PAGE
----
Bellamy, C. L. 1995. A new subtribe for the monotypic Southern African genus Bulis Laporte and Gory (Coleoptera: Buprestidae). Annals of the Transvaal Museum 36(11):171-175.
Bellamy, C. L. 1996. Further consideration of the subtribe Thomassetiina Bellamy: a new species, new records and placement in the contemporary classification (Coleoptera: Buprestidae). Annals of the Transvaal Museum 36:215-222.
Bellamy, C. L. & R. L. Westcott. 1996. The phylogenetic placement of two new genera and species of Buprestidae (Coleoptera) from Mexico. Journal of Natural History 30:229-245.
Bellamy, C. L. & G. A. Williams. 1995. The first Australian Paratrachys (Coleoptera: Buprestidae), with comments on the higher classification of the genus. Invertebrate Taxonomy 9:1265-1276.
Cobos, A. 1980. Ensayo sobre los géneros de la subfamilia Polycestinae (Coleoptera, Buprestidae)(Parte I). EOS, Revista Española de Entomologia 54(1978):15-94.
Crowson, R. 1982. On the dryopoid affinities of Buprestidae. The Coleopterists Bulletin 36(1):22-25.
Holynski, R. 1993. A reassessment of the internal classification of the Buprestidae Leach (Coleoptera). Crystal, series Zoologica, No. 1, pp. 1-42.
Kerremans, C. 1893a. Essai de groupement des Buprestides. Annales de la Société Entomologique de Belgique 37:94-122, 3 fig
Lawrence, J. F. 1987. Rhinorhipidae, a new beetle family from Australia, with comments on the phylogeny of the Elateriformia. Invertebrate Taxonomy 2:1-53.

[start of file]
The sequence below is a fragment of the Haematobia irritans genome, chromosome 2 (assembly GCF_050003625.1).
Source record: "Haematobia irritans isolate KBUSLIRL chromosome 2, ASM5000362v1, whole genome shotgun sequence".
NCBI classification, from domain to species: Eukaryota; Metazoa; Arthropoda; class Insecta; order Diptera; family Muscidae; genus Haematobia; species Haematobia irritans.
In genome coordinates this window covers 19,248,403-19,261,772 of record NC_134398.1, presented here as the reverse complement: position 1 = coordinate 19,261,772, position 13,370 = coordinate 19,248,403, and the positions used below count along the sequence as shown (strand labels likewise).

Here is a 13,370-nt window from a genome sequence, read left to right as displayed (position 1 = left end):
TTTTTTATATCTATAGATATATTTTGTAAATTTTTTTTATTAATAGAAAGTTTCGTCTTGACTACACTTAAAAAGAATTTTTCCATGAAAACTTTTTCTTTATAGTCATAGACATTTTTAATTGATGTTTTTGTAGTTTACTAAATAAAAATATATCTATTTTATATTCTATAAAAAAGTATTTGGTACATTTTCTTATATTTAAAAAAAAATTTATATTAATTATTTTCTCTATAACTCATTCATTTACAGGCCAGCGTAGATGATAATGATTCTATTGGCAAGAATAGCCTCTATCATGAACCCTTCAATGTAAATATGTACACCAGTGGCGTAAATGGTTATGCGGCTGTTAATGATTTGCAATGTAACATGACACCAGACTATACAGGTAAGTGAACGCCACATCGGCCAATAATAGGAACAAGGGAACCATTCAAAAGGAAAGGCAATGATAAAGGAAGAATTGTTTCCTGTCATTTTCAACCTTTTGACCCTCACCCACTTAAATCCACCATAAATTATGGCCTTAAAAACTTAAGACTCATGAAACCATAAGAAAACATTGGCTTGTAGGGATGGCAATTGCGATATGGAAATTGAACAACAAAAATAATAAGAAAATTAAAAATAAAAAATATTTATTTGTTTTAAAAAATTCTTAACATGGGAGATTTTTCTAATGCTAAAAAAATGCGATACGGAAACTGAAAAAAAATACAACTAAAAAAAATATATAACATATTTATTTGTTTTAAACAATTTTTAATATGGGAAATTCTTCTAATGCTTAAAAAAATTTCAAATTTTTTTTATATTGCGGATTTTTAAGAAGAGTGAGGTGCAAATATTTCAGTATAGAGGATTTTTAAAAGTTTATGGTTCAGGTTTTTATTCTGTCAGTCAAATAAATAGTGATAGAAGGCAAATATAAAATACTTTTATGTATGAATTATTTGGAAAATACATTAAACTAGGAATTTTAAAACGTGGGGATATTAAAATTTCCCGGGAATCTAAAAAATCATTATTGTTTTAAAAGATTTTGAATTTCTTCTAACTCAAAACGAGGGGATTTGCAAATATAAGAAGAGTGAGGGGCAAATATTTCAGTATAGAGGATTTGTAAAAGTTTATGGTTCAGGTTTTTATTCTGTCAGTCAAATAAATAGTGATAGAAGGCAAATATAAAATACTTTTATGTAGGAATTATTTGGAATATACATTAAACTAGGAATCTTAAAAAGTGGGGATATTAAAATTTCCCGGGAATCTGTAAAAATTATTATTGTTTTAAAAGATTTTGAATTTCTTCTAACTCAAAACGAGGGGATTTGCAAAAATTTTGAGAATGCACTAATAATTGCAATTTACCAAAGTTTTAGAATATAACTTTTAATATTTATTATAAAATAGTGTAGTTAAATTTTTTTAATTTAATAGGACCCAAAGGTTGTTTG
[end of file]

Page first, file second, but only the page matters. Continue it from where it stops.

Lawrence, J. F. & A. F. Newton, Jr. 1995. Families and subfamilies of Coleoptera (with selected genera, notes, references and data on family-group names), pp. 779-1006. In: Pakaluk, J. & S.A. lipi ski (Eds.). Biology, Phylogeny, and Classification of Coleoptera. Papers Celebrating the 80th Birthday of Roy A. Crowson. Muzeum I Instytut Zoologii PAN, Warszawa.
LeConte, J. L. 1859. Descriptions of some genera and species of Coleoptera from the vicinity of the southern boundary of the United States of America. Arcana Naturae 1:121-128.
Nelson, G. H. & C. L. Bellamy. 1991. A revision and phylogenetic reevaluation of the family Schizopodidae (Coleoptera, Buprestidae). Journal of Natural History 25:985-1026.
Obenberger, J. 1926. Buprestidae 1. In: W. Junk, S. Schlenkling (eds). Coleopterorum Catalogus 84:1-212.
Obenberger, J. 1930. Buprestidae 2. In: W. Junk, S. Schenkling (eds). Coleopterorum Catalogus 111:213-568.
Obenberger, J. 1934a. Buprestidae 3. In: W. Junk, S. Schenkling (eds). Coleopterorum Catalogus 132:569-781.
Obenberger, J. 1934b. Buprestidae 4. In: W. Junk, S. Schenkling (eds). Coleopterorum Catalogus 143:782-934.
Obenberger, J. 1936. Buprestidae 5. In: W. Junk, S. Schenkling (eds). Coleopterorum Catalogus 152:935-1246.
Obenberger, J. 1937. Buprestidae 6. In: W. Junk, S, Schenkling (eds). Coleopterorum Catalogus 157:1247-1714.
Charles L. Bellamy
California Department of Food & Agriculture, Sacramento, California, USA
Page copyright © 1997 Charles Bellamy
All Rights Reserved.
Citing this page:
Bellamy, Charles L. 1997. Buprestoidea. Version 01 January 1997 (under construction). http://tolweb.org/Buprestoidea/9082/1997.01.01 in The Tree of Life Web Project, http://tolweb.org/